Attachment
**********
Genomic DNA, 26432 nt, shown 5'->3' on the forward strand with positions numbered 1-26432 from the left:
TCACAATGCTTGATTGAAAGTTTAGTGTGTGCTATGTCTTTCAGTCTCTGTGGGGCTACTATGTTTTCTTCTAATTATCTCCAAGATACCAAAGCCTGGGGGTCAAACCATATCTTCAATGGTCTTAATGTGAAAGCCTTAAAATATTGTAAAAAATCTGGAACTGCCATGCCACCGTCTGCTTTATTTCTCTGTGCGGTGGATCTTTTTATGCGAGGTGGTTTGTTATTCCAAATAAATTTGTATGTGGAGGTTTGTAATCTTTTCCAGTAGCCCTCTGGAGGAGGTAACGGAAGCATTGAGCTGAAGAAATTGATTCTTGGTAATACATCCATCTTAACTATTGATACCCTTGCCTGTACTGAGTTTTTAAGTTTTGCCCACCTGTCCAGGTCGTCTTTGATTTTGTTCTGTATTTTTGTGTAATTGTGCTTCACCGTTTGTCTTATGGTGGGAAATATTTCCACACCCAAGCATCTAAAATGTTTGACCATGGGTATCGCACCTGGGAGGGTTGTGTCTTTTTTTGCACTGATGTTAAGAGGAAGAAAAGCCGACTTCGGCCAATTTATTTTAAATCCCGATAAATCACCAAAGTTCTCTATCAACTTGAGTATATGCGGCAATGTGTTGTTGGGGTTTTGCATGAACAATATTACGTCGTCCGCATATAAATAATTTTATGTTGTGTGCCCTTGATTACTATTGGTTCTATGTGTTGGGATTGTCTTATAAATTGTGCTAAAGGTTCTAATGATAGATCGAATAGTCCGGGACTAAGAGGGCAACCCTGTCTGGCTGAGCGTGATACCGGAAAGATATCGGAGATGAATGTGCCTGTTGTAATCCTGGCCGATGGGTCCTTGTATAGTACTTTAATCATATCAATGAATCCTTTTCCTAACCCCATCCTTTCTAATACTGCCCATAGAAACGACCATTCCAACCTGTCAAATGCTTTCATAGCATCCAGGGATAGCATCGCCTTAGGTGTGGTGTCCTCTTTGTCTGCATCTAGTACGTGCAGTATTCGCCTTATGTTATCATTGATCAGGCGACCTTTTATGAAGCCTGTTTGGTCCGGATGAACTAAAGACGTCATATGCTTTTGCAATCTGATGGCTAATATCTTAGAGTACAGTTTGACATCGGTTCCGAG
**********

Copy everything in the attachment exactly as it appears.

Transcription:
Genomic DNA, 26432 nt, shown 5'->3' on the forward strand with positions numbered 1-26432 from the left:
TCACAATGCTTGATTGAAAGTTTAGTGTGTGCTATGTCTTTCAGTCTCTGTGGGGCTACTATGTTTTCTTCTAATTATCTCCAAGATACCAAAGCCTGGGGGTCAAACCATATCTTCAATGGTCTTAATGTGAAAGCCTTAAAATATTGTAAAAAATCTGGAACTGCCATGCCACCGTCTGCTTTATTTCTCTGTGCGGTGGATCTTTTTATGCGAGGTGGTTTGTTATTCCAAATAAATTTGTATGTGGAGGTTTGTAATCTTTTCCAGTAGCCCTCTGGAGGAGGTAACGGAAGCATTGAGCTGAAGAAATTGATTCTTGGTAATACATCCATCTTAACTATTGATACCCTTGCCTGTACTGAGTTTTTAAGTTTTGCCCACCTGTCCAGGTCGTCTTTGATTTTGTTCTGTATTTTTGTGTAATTGTGCTTCACCGTTTGTCTTATGGTGGGAAATATTTCCACACCCAAGCATCTAAAATGTTTGACCATGGGTATCGCACCTGGGAGGGTTGTGTCTTTTTTTGCACTGATGTTAAGAGGAAGAAAAGCCGACTTCGGCCAATTTATTTTAAATCCCGATAAATCACCAAAGTTCTCTATCAACTTGAGTATATGCGGCAATGTGTTGTTGGGGTTTTGCATGAACAATATTACGTCGTCCGCATATAAATAATTTTATGTTGTGTGCCCTTGATTACTATTGGTTCTATGTGTTGGGATTGTCTTATAAATTGTGCTAAAGGTTCTAATGATAGATCGAATAGTCCGGGACTAAGAGGGCAACCCTGTCTGGCTGAGCGTGATACCGGAAAGATATCGGAGATGAATGTGCCTGTTGTAATCCTGGCCGATGGGTCCTTGTATAGTACTTTAATCATATCAATGAATCCTTTTCCTAACCCCATCCTTTCTAATACTGCCCATAGAAACGACCATTCCAACCTGTCAAATGCTTTCATAGCATCCAGGGATAGCATCGCCTTAGGTGTGGTGTCCTCTTTGTCTGCATCTAGTACGTGCAGTATTCGCCTTATGTTATCATTGATCAGGCGACCTTTTATGAAGCCTGTTTGGTCCGGATGAACTAAAGACGTCATATGCTTTTGCAATCTGATGGCTAATATCTTAGAGTACAGTTTGACATCGGTTCCGAG